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Screening for Breast Cancer

Systematic Evidence Review Update for the US Preventive Services Task Force

Evidence Syntheses, No. 74

Investigators: , MD, MPH, , MD, , MD, , BS, , MS, , MA, and , MD, MPH.

Author Information
Rockville (MD): Agency for Healthcare Research and Quality (US); .
Report No.: 10-05142-EF-1

Structured Abstract


This systematic review is an update of new evidence since the 2002 U.S. Preventive Services Task Force recommendation on breast cancer screening.


To determine the effectiveness of mammography screening in decreasing breast cancer mortality among average-risk women age 40–49 years and 70 years and older; the effectiveness of clinical breast examination (CBE) and breast self examination (BSE) in decreasing breast cancer mortality among women of any age; and harms of screening with mammography, CBE, and BSE.

Data Sources:

The Cochrane Central Register of Controlled Trials and Cochrane Database of Systematic Reviews (through the fourth quarter of 2008), MEDLINE® searches (January 2001 to December 2008), reference lists, and Web of Science® searches for published studies and Breast Cancer Surveillance Consortium for screening mammography data.

Study Selection:

Randomized, controlled trials with breast cancer mortality outcomes for screening effectiveness, and studies of various designs and multiple data sources for harms.

Data Extraction:

Relevant data were abstracted, and study quality was rated by using established criteria.

Data Synthesis:

Mammography screening reduces breast cancer mortality by 15% for women age 39–49 (relative risk [RR] 0.85; 95% credible interval [CrI], 0.75–0.96; 8 trials). Results are similar to those for women age 50–59 years (RR 0.86; 95% CrI, 0.75–0.99; 6 trials), but effects are less than for women age 60–69 years (RR 0.68; 95% CrI, 0.54–0.87; 2 trials). Data are lacking for women age 70 years and older. Radiation exposure from mammography is low. Patient adverse experiences are common and transient and do not affect screening practices. Estimates of overdiagnosis vary from 1–10%. Younger women have more false-positive mammography results and additional imaging but fewer biopsies than older women. Trials of CBE are ongoing; trials of BSE showed no reductions in mortality but increases in benign biopsy results.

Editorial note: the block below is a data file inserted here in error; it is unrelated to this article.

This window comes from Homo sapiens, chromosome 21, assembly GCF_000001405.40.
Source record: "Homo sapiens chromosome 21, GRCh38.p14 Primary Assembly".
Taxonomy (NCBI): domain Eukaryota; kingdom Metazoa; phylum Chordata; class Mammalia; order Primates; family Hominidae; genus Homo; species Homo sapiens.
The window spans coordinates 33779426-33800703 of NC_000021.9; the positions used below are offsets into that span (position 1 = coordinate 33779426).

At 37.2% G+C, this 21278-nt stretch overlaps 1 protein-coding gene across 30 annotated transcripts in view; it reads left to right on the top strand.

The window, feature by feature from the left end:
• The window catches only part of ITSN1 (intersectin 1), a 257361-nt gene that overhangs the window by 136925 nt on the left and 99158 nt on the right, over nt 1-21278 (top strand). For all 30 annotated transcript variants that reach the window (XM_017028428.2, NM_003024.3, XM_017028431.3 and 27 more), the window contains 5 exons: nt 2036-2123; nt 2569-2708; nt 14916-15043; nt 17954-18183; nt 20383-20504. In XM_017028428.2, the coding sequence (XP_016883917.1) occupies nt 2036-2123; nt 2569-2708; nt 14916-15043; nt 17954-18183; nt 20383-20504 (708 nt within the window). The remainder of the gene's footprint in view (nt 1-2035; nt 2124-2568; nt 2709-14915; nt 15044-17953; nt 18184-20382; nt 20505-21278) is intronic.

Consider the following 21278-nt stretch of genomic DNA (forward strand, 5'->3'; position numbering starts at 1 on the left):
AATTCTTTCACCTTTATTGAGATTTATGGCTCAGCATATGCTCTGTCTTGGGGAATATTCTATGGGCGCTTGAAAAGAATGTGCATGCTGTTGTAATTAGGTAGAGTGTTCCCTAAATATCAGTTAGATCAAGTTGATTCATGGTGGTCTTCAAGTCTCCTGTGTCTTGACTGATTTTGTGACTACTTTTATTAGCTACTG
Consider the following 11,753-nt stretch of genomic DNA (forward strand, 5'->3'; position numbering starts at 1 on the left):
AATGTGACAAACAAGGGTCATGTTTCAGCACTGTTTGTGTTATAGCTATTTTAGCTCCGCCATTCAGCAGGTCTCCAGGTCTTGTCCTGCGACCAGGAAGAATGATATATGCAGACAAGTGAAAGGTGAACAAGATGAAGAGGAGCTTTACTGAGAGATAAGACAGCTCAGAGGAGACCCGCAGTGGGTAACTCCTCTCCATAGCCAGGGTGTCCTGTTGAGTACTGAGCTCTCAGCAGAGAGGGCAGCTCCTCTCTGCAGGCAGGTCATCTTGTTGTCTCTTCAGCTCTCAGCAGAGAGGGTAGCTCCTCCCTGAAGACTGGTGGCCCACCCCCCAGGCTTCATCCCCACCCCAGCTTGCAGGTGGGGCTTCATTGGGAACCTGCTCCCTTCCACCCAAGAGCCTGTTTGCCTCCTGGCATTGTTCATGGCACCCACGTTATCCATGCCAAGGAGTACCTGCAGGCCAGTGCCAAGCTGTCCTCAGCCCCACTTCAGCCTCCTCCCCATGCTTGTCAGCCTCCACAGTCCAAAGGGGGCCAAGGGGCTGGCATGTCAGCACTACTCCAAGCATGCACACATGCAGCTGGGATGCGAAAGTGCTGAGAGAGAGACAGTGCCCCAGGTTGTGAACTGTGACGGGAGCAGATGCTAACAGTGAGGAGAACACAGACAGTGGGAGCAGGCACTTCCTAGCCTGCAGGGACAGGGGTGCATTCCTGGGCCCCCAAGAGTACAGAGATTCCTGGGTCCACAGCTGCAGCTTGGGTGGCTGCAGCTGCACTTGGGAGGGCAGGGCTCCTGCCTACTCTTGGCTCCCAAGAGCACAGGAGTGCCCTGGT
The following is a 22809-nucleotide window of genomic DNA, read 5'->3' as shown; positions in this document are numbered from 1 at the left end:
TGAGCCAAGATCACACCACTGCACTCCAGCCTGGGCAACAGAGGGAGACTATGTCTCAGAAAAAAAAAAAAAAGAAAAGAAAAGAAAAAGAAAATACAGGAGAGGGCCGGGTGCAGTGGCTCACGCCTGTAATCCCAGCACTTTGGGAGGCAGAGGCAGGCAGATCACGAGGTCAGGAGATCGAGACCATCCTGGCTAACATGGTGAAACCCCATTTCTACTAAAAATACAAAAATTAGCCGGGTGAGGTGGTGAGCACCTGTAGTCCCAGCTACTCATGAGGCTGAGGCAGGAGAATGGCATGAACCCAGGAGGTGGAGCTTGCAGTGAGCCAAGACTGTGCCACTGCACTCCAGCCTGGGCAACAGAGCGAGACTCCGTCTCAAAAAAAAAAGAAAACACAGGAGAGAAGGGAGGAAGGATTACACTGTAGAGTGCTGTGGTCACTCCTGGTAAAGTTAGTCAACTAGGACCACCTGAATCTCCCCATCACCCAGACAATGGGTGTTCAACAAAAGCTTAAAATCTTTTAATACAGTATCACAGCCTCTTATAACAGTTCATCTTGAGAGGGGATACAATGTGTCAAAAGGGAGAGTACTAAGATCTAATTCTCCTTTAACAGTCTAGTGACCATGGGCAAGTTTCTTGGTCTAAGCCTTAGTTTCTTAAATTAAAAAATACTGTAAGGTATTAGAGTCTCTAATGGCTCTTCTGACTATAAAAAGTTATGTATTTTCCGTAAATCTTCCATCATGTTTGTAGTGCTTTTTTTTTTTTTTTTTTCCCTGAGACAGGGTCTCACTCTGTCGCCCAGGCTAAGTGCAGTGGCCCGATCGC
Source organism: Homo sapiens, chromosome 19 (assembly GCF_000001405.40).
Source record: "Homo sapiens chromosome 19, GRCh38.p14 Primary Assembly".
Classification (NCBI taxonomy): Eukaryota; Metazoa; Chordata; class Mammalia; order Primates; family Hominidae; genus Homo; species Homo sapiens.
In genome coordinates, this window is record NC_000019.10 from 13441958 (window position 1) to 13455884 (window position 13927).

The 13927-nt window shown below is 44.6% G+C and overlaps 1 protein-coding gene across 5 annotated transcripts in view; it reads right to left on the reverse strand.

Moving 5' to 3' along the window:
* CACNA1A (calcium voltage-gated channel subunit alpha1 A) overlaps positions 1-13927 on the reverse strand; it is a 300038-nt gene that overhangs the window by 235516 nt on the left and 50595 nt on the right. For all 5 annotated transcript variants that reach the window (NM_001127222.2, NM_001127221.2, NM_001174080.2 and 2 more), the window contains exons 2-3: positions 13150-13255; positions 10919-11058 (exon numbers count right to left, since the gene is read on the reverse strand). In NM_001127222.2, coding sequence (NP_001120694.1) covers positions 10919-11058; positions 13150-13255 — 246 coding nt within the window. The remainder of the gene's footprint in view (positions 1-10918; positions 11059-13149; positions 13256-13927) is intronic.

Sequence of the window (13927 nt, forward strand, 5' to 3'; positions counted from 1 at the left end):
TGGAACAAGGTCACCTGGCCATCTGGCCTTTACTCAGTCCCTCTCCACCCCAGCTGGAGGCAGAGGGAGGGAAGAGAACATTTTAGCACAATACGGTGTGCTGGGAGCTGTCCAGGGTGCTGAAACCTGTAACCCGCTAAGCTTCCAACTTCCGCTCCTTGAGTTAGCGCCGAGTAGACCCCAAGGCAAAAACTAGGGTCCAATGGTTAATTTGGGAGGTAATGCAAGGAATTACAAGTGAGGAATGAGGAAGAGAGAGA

Studies of older women, digital mammography, and magnetic resonance imaging are lacking.


Mammography screening reduces breast cancer mortality for women age 39–69 years; data are insufficient for women age 70 years and older. False-positive mammography results and additional imaging are common. No benefit has been shown for CBE or BSE.


This report is based on research conducted by the Oregon Evidence-based Practice Center (EPC)1 under contract to the Agency for Healthcare Research and Quality (AHRQ),2 (Contract No. 290-02-0024). This project was funded by AHRQ for the U.S. Preventive Services Task Force (USPSTF). Additional support was provided by the Veteran’s Administration Women’s Health Fellowship (Dr. Tyne) and the Oregon Health & Science University Department of Surgery in conjunction with the Human Investigators Program (Dr. Naik). Data collection for some of this work was supported by the NCI-funded Breast Cancer Surveillance Consortium (BCSC) cooperative agreement (U01CA63740, U01CA86076, U01CA86082, U01CA63736, U01CA70013, U01CA69976, U01CA63731, U01CA70040). The collection of cancer incidence data used in this study was supported in part by several state public health departments and cancer registries throughout the United States. A full description of these sources is available at

Suggested citation:

Nelson HD, Tyne K, Naik A, Bougatsos C, Chan B, Nygren P, Humphrey L. Screening for Breast Cancer: Systematic Evidence Review Update for the U.S. Preventive Services Task Force. Evidence Review Update No. 74. AHRQ Publication No. 10-05142-EF-1. Rockville, MD: Agency for Healthcare Research and Quality; 2009.

The investigators involved have declared no conflicts of interest with objectively conducting this research. The findings and conclusions in this document are those of the authors, who are responsible for its content, and do not necessarily represent the views of AHRQ. No statement in this report should be construed as an official position of AHRQ or of the U.S. Department of Health and Human Services.

The information in this report is intended to help clinicians, employers, policymakers, and others make informed decisions about the provision of health care services. This report is intended as a reference and not as a substitute for clinical judgment.

This report may be used, in whole or in part, as the basis for the development of clinical practice guidelines and other quality enhancement tools, or as a basis for reimbursement and coverage policies. AHRQ or U.S. Department of Health and Human Services endorsement of such derivative products may not be stated or implied.


Oregon Health & Science University, 3181 SW Sam Jackson Park Rd., Portland, OR 97239. www​


540 Gaither Road, Rockville, MD 20850. www​

Bookshelf ID: NBK36392PMID: 20722173


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